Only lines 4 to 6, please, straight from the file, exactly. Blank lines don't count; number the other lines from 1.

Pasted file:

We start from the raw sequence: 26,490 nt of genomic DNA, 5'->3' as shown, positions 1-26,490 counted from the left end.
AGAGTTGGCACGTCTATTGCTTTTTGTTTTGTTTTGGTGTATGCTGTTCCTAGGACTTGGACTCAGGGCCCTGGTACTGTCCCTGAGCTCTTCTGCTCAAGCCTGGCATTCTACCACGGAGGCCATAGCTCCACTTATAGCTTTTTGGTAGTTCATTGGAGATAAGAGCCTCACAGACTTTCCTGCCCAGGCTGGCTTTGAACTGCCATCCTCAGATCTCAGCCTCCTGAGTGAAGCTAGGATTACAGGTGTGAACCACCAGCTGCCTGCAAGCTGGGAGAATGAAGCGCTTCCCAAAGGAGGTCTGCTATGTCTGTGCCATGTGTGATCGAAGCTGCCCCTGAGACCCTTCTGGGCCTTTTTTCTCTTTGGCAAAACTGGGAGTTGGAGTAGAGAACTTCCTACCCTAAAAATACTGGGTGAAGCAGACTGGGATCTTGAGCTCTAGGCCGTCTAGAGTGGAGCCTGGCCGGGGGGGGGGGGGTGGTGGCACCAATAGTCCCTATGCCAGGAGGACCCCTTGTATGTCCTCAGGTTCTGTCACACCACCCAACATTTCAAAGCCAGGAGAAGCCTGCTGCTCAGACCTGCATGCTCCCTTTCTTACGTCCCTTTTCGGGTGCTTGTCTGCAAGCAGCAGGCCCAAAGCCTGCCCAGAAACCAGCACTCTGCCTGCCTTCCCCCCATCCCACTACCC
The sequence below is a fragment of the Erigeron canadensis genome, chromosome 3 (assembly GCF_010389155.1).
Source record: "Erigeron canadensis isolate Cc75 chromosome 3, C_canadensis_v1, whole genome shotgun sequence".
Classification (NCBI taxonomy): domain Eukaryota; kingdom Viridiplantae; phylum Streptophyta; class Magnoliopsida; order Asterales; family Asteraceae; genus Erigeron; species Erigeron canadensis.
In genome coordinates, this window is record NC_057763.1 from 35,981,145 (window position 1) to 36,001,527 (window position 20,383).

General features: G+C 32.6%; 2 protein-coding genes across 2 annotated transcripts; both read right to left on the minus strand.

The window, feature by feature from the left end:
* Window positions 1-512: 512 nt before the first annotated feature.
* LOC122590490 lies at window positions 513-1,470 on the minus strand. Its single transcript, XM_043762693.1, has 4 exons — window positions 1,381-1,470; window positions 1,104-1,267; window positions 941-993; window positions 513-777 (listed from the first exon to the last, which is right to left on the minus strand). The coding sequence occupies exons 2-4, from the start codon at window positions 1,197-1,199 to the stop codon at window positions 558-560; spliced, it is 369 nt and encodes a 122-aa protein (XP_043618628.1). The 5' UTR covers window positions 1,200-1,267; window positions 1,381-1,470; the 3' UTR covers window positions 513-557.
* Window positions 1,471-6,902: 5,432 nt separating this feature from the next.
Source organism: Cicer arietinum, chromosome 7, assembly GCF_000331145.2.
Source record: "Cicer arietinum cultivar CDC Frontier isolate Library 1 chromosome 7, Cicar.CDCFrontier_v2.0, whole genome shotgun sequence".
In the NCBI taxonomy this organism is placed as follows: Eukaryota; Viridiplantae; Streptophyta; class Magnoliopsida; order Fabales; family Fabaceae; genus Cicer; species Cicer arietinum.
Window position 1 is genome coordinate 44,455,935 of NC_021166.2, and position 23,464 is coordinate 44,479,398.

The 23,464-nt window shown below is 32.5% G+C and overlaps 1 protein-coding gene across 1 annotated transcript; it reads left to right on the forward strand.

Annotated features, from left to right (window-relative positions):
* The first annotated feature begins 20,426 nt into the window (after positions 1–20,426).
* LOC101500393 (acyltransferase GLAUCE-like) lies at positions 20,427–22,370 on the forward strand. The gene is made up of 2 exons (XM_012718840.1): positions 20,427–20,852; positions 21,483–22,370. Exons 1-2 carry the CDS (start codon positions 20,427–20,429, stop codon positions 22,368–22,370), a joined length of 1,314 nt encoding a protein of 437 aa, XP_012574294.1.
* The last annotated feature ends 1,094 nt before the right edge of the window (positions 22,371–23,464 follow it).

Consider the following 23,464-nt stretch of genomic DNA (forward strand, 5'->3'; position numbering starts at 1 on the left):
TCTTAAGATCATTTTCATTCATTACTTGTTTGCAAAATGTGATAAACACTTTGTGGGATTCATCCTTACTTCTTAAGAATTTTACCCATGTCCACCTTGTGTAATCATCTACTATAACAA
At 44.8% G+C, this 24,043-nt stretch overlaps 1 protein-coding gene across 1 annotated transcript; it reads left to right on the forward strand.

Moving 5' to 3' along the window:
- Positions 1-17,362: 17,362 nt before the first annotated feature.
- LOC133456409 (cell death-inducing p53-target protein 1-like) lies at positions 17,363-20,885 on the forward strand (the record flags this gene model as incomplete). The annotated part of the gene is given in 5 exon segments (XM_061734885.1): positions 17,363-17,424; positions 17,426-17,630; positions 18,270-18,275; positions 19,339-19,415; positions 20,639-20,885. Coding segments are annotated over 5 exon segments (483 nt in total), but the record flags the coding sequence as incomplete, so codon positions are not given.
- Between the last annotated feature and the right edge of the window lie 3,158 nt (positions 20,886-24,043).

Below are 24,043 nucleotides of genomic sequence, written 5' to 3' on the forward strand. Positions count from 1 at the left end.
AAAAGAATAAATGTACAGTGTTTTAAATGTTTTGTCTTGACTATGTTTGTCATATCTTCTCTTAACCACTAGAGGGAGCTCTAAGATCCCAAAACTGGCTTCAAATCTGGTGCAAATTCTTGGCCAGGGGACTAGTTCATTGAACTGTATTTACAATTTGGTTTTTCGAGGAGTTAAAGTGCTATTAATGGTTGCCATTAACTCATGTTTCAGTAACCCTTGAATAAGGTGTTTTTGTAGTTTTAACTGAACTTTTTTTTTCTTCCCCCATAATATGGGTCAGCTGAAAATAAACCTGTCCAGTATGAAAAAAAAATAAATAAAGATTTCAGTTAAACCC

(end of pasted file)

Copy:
Source record: "Erigeron canadensis isolate Cc75 chromosome 3, C_canadensis_v1, whole genome shotgun sequence".
Classification (NCBI taxonomy): domain Eukaryota; kingdom Viridiplantae; phylum Streptophyta; class Magnoliopsida; order Asterales; family Asteraceae; genus Erigeron; species Erigeron canadensis.
In genome coordinates, this window is record NC_057763.1 from 35,981,145 (window position 1) to 36,001,527 (window position 20,383).